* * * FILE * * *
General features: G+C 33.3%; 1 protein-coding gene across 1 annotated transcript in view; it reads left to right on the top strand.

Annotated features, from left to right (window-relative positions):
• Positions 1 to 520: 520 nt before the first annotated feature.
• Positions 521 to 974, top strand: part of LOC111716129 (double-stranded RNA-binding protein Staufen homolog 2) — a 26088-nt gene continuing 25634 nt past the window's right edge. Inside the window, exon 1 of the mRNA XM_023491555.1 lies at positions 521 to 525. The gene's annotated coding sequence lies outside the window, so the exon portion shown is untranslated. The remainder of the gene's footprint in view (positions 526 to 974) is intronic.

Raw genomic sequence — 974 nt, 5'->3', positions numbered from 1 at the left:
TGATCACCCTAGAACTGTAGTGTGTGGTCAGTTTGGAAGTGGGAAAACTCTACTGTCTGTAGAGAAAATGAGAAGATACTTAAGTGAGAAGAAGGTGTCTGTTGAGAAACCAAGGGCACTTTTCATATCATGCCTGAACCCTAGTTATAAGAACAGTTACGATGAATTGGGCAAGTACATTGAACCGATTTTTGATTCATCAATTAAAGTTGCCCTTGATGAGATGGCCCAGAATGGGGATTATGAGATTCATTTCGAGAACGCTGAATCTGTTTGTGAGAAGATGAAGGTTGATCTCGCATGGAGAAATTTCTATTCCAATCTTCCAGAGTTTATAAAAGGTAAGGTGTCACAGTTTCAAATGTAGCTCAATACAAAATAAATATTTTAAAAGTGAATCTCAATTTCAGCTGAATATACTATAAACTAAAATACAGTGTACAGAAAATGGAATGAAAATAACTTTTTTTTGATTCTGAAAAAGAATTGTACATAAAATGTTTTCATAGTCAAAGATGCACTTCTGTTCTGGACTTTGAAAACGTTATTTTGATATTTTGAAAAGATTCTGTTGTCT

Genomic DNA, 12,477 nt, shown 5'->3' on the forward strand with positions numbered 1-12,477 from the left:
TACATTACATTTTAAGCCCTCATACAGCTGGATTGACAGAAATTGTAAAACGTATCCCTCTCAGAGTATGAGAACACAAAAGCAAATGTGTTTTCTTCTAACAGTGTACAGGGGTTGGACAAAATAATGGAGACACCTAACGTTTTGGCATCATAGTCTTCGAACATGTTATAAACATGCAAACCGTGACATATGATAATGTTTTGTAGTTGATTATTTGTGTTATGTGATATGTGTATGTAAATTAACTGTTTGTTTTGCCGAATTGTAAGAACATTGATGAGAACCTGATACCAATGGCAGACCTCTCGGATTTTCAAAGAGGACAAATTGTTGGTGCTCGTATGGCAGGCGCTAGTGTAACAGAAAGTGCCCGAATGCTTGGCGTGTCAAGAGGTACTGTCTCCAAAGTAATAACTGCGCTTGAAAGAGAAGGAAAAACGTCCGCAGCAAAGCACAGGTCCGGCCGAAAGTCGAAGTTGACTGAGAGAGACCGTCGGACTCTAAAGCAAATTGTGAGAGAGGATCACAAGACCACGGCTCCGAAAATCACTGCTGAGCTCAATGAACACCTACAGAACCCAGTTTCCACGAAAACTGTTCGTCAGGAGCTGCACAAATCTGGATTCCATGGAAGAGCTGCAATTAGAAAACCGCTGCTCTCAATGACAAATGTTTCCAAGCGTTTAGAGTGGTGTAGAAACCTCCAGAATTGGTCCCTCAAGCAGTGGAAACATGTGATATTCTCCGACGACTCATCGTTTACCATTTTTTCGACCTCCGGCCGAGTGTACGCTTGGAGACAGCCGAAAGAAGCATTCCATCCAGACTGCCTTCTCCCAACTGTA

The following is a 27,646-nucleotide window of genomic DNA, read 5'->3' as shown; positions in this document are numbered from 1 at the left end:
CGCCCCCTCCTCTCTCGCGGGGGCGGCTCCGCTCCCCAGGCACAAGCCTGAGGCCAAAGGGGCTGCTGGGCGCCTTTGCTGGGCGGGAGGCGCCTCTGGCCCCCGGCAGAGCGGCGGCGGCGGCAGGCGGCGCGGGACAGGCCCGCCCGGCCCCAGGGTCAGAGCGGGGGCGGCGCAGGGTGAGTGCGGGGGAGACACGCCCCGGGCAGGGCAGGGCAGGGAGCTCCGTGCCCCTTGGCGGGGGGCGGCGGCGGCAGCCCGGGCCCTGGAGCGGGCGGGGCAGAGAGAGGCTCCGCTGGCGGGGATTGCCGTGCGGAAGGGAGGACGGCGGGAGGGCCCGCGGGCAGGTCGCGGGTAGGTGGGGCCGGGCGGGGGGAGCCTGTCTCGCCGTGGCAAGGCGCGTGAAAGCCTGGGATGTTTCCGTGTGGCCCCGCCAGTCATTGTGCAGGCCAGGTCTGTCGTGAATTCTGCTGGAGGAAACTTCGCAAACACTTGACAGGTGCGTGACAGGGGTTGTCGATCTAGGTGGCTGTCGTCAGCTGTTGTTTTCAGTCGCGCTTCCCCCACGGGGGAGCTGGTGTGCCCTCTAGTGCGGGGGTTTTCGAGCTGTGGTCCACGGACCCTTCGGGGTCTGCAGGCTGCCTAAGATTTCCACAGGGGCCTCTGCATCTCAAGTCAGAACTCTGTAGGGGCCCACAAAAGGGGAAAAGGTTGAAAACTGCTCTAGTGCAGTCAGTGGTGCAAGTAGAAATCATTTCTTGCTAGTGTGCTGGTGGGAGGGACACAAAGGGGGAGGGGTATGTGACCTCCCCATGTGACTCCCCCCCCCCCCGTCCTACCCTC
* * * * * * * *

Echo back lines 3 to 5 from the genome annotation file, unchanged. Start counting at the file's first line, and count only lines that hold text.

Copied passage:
• Positions 1 to 520: 520 nt before the first annotated feature.
• Positions 521 to 974, top strand: part of LOC111716129 (double-stranded RNA-binding protein Staufen homolog 2) — a 26088-nt gene continuing 25634 nt past the window's right edge. Inside the window, exon 1 of the mRNA XM_023491555.1 lies at positions 521 to 525. The gene's annotated coding sequence lies outside the window, so the exon portion shown is untranslated. The remainder of the gene's footprint in view (positions 526 to 974) is intronic.

Raw genomic sequence — 974 nt, 5'->3', positions numbered from 1 at the left: